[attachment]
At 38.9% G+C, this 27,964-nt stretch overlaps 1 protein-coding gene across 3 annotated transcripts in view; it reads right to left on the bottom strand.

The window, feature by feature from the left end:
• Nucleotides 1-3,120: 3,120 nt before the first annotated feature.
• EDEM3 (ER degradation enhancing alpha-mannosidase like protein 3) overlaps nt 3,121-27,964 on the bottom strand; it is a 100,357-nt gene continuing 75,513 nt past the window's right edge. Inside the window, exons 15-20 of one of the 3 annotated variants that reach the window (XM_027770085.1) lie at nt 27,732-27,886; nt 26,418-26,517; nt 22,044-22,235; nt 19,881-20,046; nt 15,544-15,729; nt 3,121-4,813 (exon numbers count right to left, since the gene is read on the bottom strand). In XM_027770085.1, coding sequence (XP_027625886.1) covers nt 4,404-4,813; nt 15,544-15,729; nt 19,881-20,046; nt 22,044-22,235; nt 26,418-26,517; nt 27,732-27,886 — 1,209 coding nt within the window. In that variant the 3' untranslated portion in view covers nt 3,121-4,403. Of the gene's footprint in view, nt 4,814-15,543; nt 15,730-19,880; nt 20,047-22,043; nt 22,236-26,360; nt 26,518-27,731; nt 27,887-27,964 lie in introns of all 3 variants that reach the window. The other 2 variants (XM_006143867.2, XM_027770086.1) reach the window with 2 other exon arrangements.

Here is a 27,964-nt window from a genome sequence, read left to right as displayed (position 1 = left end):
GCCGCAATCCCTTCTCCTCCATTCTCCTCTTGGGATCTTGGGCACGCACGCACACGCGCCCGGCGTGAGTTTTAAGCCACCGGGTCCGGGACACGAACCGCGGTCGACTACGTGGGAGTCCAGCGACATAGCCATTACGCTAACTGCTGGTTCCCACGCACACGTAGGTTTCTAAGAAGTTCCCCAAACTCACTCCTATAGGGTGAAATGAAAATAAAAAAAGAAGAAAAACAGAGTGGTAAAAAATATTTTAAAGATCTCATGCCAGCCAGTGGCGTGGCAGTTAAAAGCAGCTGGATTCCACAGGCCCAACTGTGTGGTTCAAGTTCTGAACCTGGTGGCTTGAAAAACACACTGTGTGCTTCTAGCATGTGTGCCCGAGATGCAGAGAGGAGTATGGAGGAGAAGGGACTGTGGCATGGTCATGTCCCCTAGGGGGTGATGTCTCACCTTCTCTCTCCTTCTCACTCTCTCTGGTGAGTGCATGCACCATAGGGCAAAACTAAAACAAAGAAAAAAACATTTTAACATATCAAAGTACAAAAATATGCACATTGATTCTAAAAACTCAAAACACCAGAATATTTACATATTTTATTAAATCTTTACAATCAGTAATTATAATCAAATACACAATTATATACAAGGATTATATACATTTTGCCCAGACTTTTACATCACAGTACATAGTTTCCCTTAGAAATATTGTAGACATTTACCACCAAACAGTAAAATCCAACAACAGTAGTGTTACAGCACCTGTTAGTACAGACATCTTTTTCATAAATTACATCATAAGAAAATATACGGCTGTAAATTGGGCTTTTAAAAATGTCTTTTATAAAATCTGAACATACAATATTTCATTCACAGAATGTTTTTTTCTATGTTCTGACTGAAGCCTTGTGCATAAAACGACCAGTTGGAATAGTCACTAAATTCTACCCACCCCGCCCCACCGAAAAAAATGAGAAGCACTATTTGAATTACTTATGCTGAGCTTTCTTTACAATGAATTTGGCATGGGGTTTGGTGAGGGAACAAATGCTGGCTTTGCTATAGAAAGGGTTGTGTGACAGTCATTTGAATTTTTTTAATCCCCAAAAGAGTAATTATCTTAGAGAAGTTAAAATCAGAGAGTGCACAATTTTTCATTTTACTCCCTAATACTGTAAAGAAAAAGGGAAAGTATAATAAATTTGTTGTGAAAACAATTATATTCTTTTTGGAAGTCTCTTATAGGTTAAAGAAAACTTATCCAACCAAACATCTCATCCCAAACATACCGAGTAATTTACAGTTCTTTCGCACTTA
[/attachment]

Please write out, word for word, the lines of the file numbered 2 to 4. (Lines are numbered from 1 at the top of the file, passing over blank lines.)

The window, feature by feature from the left end:
• Nucleotides 1-3,120: 3,120 nt before the first annotated feature.
• EDEM3 (ER degradation enhancing alpha-mannosidase like protein 3) overlaps nt 3,121-27,964 on the bottom strand; it is a 100,357-nt gene continuing 75,513 nt past the window's right edge. Inside the window, exons 15-20 of one of the 3 annotated variants that reach the window (XM_027770085.1) lie at nt 27,732-27,886; nt 26,418-26,517; nt 22,044-22,235; nt 19,881-20,046; nt 15,544-15,729; nt 3,121-4,813 (exon numbers count right to left, since the gene is read on the bottom strand). In XM_027770085.1, coding sequence (XP_027625886.1) covers nt 4,404-4,813; nt 15,544-15,729; nt 19,881-20,046; nt 22,044-22,235; nt 26,418-26,517; nt 27,732-27,886 — 1,209 coding nt within the window. In that variant the 3' untranslated portion in view covers nt 3,121-4,403. Of the gene's footprint in view, nt 4,814-15,543; nt 15,730-19,880; nt 20,047-22,043; nt 22,236-26,360; nt 26,518-27,731; nt 27,887-27,964 lie in introns of all 3 variants that reach the window. The other 2 variants (XM_006143867.2, XM_027770086.1) reach the window with 2 other exon arrangements.